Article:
Jordan to open its schools to Syrian refugee children who don’t have official IDs

Syrian Refugees In Jordan 2
Ronak and Hazer, both 10-year-old Syrians, want to go to school so they can be teachers when they grow up (UNICEF / Yurtsevei)

Barriers to education, Children in conflicts, Double-shift schools, Education in emergencies, Refugees and internally displaced people, Right to education

Until now, Syrian children who are not registered officially as refugees have been blocked from going to government schools in Jordan.

But that is about to change. Children who lack the required documents and special refugee ID card will be allowed to start attending classes in a move described as “bold and positive” by a United Nations official.

Prime Minister Hani Mulki approved the change, saying: “In line with our value system in Jordan, we do not accept that any child be left out without education.”

It is not known how many children will be affected. Many thousands of Syrian children are out of school in Jordan for various reasons – including those who don’t have official refugee documents.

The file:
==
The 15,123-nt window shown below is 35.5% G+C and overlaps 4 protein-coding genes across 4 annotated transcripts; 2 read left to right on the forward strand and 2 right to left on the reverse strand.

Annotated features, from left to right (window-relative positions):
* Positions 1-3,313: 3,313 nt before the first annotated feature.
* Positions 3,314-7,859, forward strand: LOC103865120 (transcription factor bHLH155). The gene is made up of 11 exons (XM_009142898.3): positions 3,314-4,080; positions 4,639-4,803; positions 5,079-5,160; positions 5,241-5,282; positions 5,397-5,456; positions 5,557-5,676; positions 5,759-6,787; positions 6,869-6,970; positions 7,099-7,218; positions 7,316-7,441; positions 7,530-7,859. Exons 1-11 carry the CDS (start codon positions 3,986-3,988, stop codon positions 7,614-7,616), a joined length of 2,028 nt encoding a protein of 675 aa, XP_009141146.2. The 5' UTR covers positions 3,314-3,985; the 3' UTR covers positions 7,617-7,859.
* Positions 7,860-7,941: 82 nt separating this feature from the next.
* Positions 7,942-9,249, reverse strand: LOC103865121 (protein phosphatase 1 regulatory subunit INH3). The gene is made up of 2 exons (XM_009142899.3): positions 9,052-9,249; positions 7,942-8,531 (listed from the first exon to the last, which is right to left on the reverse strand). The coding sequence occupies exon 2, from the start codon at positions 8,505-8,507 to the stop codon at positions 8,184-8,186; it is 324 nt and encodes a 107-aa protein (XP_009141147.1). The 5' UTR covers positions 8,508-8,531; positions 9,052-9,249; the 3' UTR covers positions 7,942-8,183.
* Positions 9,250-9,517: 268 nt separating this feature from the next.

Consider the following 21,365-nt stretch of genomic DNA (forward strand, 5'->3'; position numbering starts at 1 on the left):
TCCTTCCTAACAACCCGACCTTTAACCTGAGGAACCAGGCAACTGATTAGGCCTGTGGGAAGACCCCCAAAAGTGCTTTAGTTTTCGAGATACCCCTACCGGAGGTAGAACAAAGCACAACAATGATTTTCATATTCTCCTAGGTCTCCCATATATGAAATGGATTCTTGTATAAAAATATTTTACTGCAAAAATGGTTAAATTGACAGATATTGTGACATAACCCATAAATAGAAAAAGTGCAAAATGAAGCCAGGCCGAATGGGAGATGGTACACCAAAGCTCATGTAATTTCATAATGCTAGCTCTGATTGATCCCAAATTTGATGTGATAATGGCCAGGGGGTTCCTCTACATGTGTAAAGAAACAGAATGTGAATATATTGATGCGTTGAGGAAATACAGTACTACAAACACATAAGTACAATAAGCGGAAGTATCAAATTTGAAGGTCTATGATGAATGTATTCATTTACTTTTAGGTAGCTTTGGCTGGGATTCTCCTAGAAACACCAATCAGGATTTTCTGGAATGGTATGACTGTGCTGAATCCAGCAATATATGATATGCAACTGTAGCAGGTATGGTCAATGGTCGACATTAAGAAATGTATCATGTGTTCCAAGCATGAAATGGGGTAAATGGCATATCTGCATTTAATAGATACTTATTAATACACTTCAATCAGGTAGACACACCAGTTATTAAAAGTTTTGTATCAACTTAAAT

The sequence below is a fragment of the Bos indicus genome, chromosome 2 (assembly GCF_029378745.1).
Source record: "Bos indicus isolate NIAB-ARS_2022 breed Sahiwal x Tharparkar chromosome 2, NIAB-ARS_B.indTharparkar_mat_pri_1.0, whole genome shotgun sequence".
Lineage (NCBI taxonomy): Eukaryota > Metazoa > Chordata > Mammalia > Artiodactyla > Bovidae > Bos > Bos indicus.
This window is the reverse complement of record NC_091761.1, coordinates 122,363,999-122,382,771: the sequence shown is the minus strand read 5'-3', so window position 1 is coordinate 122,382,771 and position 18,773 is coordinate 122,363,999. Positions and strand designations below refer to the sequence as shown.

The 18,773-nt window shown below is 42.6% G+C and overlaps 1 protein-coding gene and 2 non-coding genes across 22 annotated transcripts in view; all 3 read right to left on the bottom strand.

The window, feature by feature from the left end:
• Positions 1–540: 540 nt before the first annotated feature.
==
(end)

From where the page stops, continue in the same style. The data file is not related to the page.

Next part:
Some of them were turned away when they reported for school at the beginning of the 2016-17 year, according to reports.

But now refugees going to school for the first time will join afternoon classes in double-shift schools, where children are taught at different times of the day.

Syrian Refugees In Jordan 1

Children like Adnan, five, want to begin their education in Jordan (UNICEF / Herwig )

Government minister Mohammad Momani told the Jordan Times: “Education is among a string of services provided to Syrian refugees from the moment they are received on the border.”

UNICEF Jordan Representative Robert Jenkins said the government had taken a “bold and positive step forwards towards ensuring that every vulnerable girl and boy in Jordan goes to school”. 

The UN children’s agency said that – as well as expanding schools in Syrian refugee camps – the education ministry has opened 200 schools operating double shifts to offer formal education to young refugees.

Catch-up education programmes are also being rolled out to reach children who have missed more than three years of schooling.

Theirworld has been campaigning for donor countries to keep to their pledge to get every Syrian refugee child into school.

According to government figures in February, Lebanon is home to 488,832 school-age Syrian refugees, of whom 202,259 are enrolled in school.

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